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*Tomás Mac Conmara. Photograph: Eamon Ward 

The 2019 Ennis Book Club Festival has kicked off on a high.

Anticipation had been building for Ireland’s only book club festival for a while with the Beast from the East forcing the late cancellation of the 2018 equivalent and large crowds of all ages attended the various events on offer for its opening day on Friday.

A full house gathered in Cruises as Artistic Director, Paul Perry introduced the opening event with novelist David Butler exploring James Joyce’s imaginative world outside the pale. The 2001 winner of Poetry Ireland’s Ted McNulty award spoke of the Queens Hotel’s connection to Ulysses protagonist, Leopold Bloom. The official opening of EBCF took place in glór coinciding with an Elemental Fusion in glór.

“This year we can’t promise the sun, but we can promise you good company, and a wonderful warm atmosphere to share your interest in books and reading,” Perry stated. In her opening remarks, Chairperson Cora Gunter praised all those who remained loyal, “I’m especially delighted to be welcoming you all back to Ennis this year given that we had to cancel the 2018 Festival. I’m so thankful to all our friends, supporters, grant providers and local businesses who stood by us in the last twelve months so making it possible for us to regroup, rebuild and come back with this programme”.

The Irish Times Book club set up shop in The Temple Gate Hotel as Books Editor, Martin Doyle interviewed Kevin Breathnach on his debut novel, Tunnel Vision while American poet Thomas Lynch examined how the work of Dennis O’Driscoll, Seamus Heaney, Phillip Casey, Macdara Woods and Matthew Sweeney kept his access to Irish poetry alive.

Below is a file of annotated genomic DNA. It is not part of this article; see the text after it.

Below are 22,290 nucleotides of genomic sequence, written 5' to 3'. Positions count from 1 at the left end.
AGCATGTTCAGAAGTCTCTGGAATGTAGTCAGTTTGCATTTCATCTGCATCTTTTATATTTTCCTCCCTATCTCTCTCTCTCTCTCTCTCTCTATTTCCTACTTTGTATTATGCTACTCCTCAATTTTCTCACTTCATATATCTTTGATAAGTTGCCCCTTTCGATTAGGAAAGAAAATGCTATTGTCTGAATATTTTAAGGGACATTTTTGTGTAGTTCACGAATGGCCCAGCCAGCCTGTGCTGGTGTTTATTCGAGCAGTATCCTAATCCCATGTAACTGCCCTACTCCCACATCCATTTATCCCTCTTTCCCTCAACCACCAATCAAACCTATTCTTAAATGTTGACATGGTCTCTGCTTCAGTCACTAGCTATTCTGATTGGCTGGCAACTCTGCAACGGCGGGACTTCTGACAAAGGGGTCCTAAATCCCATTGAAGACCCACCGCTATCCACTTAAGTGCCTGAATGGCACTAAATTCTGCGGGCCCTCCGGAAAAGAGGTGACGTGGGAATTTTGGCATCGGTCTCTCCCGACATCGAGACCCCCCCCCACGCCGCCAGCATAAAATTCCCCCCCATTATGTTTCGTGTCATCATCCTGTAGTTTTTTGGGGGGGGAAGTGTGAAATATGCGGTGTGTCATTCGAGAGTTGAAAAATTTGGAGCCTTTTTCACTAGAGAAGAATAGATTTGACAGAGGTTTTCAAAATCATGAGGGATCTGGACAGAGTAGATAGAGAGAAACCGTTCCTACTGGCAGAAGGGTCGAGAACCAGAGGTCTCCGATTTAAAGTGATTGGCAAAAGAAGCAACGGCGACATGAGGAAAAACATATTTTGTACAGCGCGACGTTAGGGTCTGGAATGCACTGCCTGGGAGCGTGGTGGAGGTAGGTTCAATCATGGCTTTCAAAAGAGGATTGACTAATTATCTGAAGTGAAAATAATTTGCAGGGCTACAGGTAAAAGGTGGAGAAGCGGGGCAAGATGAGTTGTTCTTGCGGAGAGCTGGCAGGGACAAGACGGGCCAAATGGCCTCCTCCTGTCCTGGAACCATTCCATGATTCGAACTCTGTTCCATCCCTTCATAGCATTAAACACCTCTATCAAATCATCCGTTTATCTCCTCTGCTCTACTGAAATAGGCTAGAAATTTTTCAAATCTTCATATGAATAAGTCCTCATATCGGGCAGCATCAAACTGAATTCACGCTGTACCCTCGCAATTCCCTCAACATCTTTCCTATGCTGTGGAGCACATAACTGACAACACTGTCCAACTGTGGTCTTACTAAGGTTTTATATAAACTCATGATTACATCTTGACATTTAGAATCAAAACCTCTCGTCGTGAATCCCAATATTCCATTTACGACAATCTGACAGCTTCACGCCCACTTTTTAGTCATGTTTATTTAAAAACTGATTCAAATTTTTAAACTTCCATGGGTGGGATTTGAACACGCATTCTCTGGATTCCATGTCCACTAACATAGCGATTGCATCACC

Emilie Pine & Dr Tina O’Toole. Photograph by Eamon Ward

Irish Book award winner, Emilie Pine conversed with Dr Tina O’Toole in front of a live audience in glór which preceded Conor and Zhanna O’Clery’s talk on The Shoemaker and his Daughter.

It was Clare’s very own, Tomás Mac Conmara that welcomed over 200 people to the Great Hall of The Temple Gate to attend his lecture, ‘Demons – The Black and Tans in Memory and History’. County Librarian, Helen Walsh when introducing to the Tuamgraney man noted, “he is the leading oral historian in the country”.

Beginning his presentation, Tomás felt ‘heartened’ by the strong turnout. “It is heartening for me as I’ve been a historian for years, my aim and drive has been to record memory to ensure it is not lost”. He added, “Tradition dies hard it does die unless we do something to preserve it it will be lost”. The author highlighted how history needs to be recorded “as an experience” and not just facts and figures, how people speak and feel on a subject can be as vital as the where and when in tracing the past.

His latest book, ‘The Time of The Tans’ which is an oral history on the War of Independence in Clare has sold out in bookshops in Ennis, it’s success has ensured he is the top selling author for Mercier Press this month. “I would appeal to the younger people here to read your own landscape and keep it alive. Unless we preserve it nobody will”, he said when concluding the presentation.

Two jam packed days of the Ennis Book Club Festival remain, a full schedule of events is available HERE.

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